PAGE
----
RTÉ scandal hits TV licence fee renewals, shocking new figures confirm
Figures suggest it will lead to a "serious funding crisis".
There was been a significant drop in the number of households renewing their licence fee in the wake of the RTÉ scandal this month.
The figures represent a loss of nearly €1 million in income - a drop of about 30%, according to a report from Extra.ie.
New figures show that the number of TV licences issued in the first week of July compared to the same time last year has dropped from 15,432 to 11,241 issued this month.
Within those July 2022 numbers, 13,504 were renewals and 1,928 were first-time licence buyers.
RTÉ scandal hits licence fee renewals, new statistics confirm.
The vast majority of these 15,432 households would have been due to pay another €160 in the first week of this July. However, only 10,076 did.
Brendan Griffin, who sits on the Oireachtas board for Media and obtained the figures, said that the considerable drop in paid fees will lead to a "serious funding crisis" for the national broadcaster.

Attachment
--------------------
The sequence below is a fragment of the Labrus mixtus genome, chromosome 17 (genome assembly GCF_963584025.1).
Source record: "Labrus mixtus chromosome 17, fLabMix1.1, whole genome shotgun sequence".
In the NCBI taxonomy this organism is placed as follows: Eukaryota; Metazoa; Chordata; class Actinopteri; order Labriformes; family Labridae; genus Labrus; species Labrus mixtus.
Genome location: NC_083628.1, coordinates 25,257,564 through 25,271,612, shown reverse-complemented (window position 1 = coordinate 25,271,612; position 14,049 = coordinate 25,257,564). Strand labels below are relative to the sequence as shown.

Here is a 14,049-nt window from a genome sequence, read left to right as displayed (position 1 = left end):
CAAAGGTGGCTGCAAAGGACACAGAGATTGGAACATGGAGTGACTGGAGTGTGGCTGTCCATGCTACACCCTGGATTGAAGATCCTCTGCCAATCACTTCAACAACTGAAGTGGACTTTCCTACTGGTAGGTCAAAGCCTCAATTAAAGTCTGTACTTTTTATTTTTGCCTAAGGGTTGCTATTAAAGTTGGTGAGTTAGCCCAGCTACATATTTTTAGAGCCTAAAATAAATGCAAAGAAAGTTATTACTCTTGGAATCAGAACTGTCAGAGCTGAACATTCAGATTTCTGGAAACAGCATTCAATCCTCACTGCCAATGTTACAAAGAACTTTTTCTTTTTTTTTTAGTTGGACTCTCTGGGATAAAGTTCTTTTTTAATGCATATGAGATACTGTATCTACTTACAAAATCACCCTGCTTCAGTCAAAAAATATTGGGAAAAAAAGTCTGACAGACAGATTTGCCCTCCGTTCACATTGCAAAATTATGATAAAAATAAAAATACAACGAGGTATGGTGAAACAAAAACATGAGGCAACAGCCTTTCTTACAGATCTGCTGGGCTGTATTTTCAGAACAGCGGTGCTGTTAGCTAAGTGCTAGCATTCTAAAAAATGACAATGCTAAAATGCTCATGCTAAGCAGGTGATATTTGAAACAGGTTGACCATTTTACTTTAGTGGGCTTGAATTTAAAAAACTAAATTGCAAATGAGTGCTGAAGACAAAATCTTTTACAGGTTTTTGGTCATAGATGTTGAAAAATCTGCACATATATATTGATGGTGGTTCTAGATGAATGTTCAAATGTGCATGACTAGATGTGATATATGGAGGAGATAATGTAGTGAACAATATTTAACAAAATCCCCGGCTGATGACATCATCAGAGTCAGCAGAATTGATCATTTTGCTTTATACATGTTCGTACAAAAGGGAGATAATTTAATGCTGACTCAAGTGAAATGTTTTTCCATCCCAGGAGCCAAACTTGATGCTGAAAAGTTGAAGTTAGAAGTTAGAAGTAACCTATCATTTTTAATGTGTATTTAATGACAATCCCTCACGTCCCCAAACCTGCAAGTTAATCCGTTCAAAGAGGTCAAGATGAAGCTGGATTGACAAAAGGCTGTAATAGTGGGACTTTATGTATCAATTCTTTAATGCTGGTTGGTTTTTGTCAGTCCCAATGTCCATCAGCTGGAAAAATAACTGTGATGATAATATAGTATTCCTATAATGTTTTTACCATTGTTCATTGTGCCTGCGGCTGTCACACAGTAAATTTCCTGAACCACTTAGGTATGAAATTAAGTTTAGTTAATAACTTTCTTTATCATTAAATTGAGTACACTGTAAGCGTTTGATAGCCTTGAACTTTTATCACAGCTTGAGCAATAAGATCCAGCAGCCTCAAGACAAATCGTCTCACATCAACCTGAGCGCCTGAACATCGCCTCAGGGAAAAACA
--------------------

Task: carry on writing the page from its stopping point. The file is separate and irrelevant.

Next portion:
Eamon Ryan urges public to keep paying the TV license fee to keep RTÉ's "accuracy, fairness, balance and entertainment".
"If we stop paying we lose all of that. And that would be really harmful and bad for our country."#gript #RTÉgate pic.twitter.com/29dlBzQ1wZ
— gript (@griptmedia) July 6, 2023
Licence fee reforms have been suggested
The €160 fee has been a point of major contention since the RTÉ payments scandal gripped the country last month. Many threatened to withhold their fee as the news of Ryan Tubridy's secret payments rocked the national broadcaster, leading to more issues arising from the cracks and plunging them into crisis.
Reforms to the fee have been strongly suggested, with The Irish Independent revealing that the government will likely look to bring in a new "broadcasting charge" collected by the Revenue Commissioners.
Taoiseach Leo Varadkar said this week that he will "continue to pay the TV licence fee and would encourage other people to do so as well."
Speaking in Brussels last night, the Taoiseach continued, "Not just because it’s the law, but also because it is used to fund public service broadcasting, and that goes beyond RTÉ and funds a lot of the media production and broadcasting that we all value, whether it’s sports or children’s programming, Irish language programming, music — all those things that really have nothing to do with the recent controversy."
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